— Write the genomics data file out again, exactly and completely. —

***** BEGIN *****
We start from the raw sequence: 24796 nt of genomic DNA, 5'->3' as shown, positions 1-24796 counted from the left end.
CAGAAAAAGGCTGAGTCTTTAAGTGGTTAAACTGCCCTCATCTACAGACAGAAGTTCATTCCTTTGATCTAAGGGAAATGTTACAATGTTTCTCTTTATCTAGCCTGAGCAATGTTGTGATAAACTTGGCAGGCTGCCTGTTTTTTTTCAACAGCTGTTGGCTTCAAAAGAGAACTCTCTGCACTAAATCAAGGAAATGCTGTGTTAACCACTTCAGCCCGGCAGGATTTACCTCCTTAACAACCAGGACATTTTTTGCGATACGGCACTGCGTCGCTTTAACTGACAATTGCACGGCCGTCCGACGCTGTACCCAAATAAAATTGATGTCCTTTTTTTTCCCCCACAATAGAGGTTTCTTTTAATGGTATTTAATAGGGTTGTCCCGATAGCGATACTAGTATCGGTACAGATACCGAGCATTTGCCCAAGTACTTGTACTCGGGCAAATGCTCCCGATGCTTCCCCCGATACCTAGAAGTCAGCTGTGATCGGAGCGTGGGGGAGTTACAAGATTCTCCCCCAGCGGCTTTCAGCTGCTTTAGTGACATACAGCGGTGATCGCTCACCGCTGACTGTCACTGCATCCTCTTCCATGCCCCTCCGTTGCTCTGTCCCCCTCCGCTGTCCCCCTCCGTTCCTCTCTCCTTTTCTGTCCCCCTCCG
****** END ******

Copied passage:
We start from the raw sequence: 24796 nt of genomic DNA, 5'->3' as shown, positions 1-24796 counted from the left end.
CAGAAAAAGGCTGAGTCTTTAAGTGGTTAAACTGCCCTCATCTACAGACAGAAGTTCATTCCTTTGATCTAAGGGAAATGTTACAATGTTTCTCTTTATCTAGCCTGAGCAATGTTGTGATAAACTTGGCAGGCTGCCTGTTTTTTTTCAACAGCTGTTGGCTTCAAAAGAGAACTCTCTGCACTAAATCAAGGAAATGCTGTGTTAACCACTTCAGCCCGGCAGGATTTACCTCCTTAACAACCAGGACATTTTTTGCGATACGGCACTGCGTCGCTTTAACTGACAATTGCACGGCCGTCCGACGCTGTACCCAAATAAAATTGATGTCCTTTTTTTTCCCCCACAATAGAGGTTTCTTTTAATGGTATTTAATAGGGTTGTCCCGATAGCGATACTAGTATCGGTACAGATACCGAGCATTTGCCCAAGTACTTGTACTCGGGCAAATGCTCCCGATGCTTCCCCCGATACCTAGAAGTCAGCTGTGATCGGAGCGTGGGGGAGTTACAAGATTCTCCCCCAGCGGCTTTCAGCTGCTTTAGTGACATACAGCGGTGATCGCTCACCGCTGACTGTCACTGCATCCTCTTCCATGCCCCTCCGTTGCTCTGTCCCCCTCCGCTGTCCCCCTCCGTTCCTCTCTCCTTTTCTGTCCCCCTCCG